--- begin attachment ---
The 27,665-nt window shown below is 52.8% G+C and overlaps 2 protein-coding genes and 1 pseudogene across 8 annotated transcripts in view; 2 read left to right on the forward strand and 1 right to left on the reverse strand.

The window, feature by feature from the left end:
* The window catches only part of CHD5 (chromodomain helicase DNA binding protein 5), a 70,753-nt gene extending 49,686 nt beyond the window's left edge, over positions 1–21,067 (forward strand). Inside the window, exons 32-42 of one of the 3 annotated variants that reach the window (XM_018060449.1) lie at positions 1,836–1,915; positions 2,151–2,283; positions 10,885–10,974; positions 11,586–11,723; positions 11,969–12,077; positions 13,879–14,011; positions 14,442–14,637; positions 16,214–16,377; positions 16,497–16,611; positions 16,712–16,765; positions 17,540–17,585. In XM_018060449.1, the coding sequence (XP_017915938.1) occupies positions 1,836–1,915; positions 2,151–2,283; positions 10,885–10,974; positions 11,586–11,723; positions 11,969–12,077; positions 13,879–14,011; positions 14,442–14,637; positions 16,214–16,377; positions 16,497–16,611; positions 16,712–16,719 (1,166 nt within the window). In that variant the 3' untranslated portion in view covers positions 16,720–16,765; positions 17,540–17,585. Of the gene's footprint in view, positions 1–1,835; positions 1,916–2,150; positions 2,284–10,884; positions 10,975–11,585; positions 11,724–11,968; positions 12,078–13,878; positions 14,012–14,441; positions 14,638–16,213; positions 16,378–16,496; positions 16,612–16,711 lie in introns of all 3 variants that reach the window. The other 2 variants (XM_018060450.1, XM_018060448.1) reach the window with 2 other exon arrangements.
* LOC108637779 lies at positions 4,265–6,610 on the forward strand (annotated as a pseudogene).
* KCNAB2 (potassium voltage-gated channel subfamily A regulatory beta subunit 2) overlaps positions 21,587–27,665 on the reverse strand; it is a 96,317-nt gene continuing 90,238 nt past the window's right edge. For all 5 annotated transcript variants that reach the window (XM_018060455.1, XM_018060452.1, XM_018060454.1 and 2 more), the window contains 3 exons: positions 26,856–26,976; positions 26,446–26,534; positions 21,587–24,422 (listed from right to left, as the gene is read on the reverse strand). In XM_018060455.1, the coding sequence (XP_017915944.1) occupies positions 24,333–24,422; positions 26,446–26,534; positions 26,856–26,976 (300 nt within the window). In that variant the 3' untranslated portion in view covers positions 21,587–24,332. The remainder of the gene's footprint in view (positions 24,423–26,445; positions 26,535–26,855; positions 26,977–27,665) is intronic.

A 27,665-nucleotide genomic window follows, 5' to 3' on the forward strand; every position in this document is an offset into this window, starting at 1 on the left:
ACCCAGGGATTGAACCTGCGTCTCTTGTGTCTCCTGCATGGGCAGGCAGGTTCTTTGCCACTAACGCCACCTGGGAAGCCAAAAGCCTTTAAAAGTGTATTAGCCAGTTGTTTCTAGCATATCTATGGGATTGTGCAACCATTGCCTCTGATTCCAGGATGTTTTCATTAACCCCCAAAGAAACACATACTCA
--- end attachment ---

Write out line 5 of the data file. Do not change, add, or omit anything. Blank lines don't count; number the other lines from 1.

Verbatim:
* KCNAB2 (potassium voltage-gated channel subfamily A regulatory beta subunit 2) overlaps positions 21,587–27,665 on the reverse strand; it is a 96,317-nt gene continuing 90,238 nt past the window's right edge. For all 5 annotated transcript variants that reach the window (XM_018060455.1, XM_018060452.1, XM_018060454.1 and 2 more), the window contains 3 exons: positions 26,856–26,976; positions 26,446–26,534; positions 21,587–24,422 (listed from right to left, as the gene is read on the reverse strand). In XM_018060455.1, the coding sequence (XP_017915944.1) occupies positions 24,333–24,422; positions 26,446–26,534; positions 26,856–26,976 (300 nt within the window). In that variant the 3' untranslated portion in view covers positions 21,587–24,332. The remainder of the gene's footprint in view (positions 24,423–26,445; positions 26,535–26,855; positions 26,977–27,665) is intronic.